Subject: Re: To all liver recipients
From: email@example.com (Gerald L. Hurst)
Date: Feb 28 1996
In article <TRNSPLNT%96022616581729@WUVMD.WUSTL.EDU>, Lou
>Because of my slow decline, every day is a new adventure
>because everything happens in slow motion. My local GI
>doctor is puzzled (and delighted) that so far I have come
>through everything so well. I had two esophageal bleeds
>(from varices) about 6 or 7 years ago. The varices were
>sclerosed and I have had no problem with them since. I had
>an attack of what was called by one doctor a splenic
>infarction, but they were never sure about that diagnosis.
>That happened about 3 years ago. I was in the hospital for
>several days in great pain (thank you, demoral) and it went
>away and has never recurred. I had a major attack of
>ascites in the summer of 1994 and that has been kept under
>control with medication.
>As I mentioned, every day is a new adventure. Within the
>past several months I have had several things occur which
>aren't listed as side effects in any of the literature I
>have read, so I thought I'd go to the horse's mouth so to
>speak, and ask those of you who are liver recipients.
>Did you have vision problems? Someone in this group
>mentioned night blindness the other day. I don't have that
>problem exactly, but in low light levels -- like at dusk and
>in a dimly lit room -- I have some problems seeing. It's
>not particularly bad, but it is certainly annoying.
>Did you have problems with manual dexterity? I have trouble
>turning pages in a book. For someone who reads as much as I
>do, this is extremely frustrating. I went to change a roll
>of toilet paper earlier today, and simply couldn't get the
>roller out of the holder. My typing is also not what it
>was. I have been blaming this on my age (fast approaching
>60) and my osteoarthritis, but from what I've heard from a
>couple of you, it's a symptom of the liver disease.
>As the encephalopathy got worse, did you have to have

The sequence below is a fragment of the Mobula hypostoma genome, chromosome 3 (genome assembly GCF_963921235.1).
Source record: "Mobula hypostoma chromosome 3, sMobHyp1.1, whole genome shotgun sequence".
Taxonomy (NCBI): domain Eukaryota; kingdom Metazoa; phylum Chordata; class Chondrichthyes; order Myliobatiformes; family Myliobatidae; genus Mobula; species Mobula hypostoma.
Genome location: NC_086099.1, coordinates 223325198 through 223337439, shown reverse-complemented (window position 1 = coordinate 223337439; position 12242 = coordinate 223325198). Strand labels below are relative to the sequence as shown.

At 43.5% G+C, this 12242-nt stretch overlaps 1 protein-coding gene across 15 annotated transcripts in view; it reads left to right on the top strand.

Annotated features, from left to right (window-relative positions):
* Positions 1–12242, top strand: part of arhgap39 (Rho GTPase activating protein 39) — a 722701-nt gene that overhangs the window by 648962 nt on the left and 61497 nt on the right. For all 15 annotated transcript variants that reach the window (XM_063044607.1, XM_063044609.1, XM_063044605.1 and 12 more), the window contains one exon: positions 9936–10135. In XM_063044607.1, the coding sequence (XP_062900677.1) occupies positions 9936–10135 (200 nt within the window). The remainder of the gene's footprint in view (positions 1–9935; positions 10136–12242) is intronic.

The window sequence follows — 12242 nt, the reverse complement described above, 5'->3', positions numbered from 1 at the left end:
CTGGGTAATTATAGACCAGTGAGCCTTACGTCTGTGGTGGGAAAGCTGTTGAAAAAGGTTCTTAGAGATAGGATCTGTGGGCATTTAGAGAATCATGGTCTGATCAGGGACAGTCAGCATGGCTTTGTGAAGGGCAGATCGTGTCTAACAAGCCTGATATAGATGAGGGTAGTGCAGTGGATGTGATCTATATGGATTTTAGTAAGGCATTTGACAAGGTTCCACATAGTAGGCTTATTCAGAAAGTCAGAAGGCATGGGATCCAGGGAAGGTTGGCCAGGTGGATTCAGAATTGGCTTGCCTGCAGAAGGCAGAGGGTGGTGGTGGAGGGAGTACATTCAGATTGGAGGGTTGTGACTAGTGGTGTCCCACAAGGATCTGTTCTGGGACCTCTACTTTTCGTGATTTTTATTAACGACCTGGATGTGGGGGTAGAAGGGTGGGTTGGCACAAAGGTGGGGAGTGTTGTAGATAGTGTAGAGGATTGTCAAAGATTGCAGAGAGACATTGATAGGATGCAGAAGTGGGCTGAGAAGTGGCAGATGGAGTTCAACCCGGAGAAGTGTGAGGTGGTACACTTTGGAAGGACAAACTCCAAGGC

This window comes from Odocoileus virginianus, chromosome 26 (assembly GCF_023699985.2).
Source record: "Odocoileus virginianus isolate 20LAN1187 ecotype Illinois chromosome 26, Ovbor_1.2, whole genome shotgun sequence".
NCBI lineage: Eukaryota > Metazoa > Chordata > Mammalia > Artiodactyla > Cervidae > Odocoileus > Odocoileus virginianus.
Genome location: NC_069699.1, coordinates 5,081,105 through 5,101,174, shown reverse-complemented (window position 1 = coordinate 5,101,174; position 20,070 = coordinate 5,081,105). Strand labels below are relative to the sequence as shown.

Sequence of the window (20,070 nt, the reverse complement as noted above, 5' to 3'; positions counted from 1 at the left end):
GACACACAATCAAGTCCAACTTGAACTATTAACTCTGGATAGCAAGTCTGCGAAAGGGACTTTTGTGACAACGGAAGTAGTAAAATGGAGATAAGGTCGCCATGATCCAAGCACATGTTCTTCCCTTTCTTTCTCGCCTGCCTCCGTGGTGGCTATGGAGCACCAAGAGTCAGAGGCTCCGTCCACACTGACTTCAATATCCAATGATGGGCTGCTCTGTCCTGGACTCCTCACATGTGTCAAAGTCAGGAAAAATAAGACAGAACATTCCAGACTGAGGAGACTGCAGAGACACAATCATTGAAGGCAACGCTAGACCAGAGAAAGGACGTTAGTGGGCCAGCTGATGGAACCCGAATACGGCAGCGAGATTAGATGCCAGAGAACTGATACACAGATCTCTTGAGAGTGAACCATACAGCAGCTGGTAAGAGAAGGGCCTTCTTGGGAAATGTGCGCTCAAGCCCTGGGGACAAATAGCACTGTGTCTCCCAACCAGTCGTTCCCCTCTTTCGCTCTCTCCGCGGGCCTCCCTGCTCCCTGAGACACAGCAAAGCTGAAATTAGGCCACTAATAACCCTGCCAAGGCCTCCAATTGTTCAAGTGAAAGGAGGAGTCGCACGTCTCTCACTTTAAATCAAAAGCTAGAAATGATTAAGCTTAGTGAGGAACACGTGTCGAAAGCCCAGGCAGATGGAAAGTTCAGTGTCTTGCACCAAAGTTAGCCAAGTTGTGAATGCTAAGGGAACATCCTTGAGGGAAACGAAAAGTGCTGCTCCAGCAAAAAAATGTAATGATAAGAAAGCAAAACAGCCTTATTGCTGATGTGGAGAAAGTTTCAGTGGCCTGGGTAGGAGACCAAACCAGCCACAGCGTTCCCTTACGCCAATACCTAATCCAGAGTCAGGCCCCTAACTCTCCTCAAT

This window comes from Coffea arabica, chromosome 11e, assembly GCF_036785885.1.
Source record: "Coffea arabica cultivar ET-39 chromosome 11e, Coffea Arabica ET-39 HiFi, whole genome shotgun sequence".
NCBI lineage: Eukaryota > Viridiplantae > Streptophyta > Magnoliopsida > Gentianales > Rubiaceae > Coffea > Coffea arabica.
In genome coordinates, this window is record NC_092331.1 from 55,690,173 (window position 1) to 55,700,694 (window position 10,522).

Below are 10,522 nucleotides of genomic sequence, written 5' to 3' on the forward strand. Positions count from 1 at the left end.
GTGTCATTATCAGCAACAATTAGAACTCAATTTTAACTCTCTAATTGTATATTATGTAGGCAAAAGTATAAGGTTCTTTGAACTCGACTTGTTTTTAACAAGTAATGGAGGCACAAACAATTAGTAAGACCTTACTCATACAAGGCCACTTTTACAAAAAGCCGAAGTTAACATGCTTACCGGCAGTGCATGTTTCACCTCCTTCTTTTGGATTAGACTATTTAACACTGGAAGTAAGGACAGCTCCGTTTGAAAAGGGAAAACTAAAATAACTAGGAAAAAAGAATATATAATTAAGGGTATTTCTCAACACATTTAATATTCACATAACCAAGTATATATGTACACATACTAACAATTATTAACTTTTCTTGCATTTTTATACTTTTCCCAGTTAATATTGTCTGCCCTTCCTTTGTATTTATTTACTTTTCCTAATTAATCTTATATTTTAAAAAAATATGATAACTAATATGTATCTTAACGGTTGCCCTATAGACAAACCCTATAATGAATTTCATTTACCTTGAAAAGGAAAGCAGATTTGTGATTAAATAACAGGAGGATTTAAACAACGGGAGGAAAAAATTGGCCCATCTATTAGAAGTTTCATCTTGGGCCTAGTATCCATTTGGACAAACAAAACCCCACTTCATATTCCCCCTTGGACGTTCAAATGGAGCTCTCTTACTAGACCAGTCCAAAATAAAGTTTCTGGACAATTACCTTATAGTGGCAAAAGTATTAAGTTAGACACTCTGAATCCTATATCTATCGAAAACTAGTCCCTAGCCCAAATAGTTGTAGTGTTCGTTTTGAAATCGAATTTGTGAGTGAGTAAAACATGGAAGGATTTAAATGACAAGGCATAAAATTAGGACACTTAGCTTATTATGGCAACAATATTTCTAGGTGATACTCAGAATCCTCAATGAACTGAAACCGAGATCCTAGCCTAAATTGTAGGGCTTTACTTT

>someone staying with you all of the time? This is
>troublesome for a number of reasons.
>I'd appreciate hearing from all of you on this. You can
>either reply directly to me or via the list. I'm sure
>others will be interested in your replies.
>Thanks a lot,
I shared these symptoms. My ascites came first and for a very
long time I thought I was simply getting fat and layed off
alcohol and rich foods to no avail. As my health deterioarted
over a period of at least a year, the ascites became worse and
worse. The diuretics helped for a while, slowly dropping my
weight by forty pounds, but then the climb began relentlessly
again as I continued to weaken.
Finally, the esophogeal varices hemmorraged and I was choppered
to the hospital where I somehow survived but was shortly assured
that I would die within a very short period and they sent me home
to do so. I was now so weak that I could not stand without the
help of one or more of my sons. In this period I could not see
well and my vision remained dodgy throughout my prolonged illness.
I suffered from extreme edema and had constant cramps in my hands
which prevented me from turning pages on many occassions. My
hearing had gone bad during the early stages of the ascites- like
being under water - and remained so for a very very long time.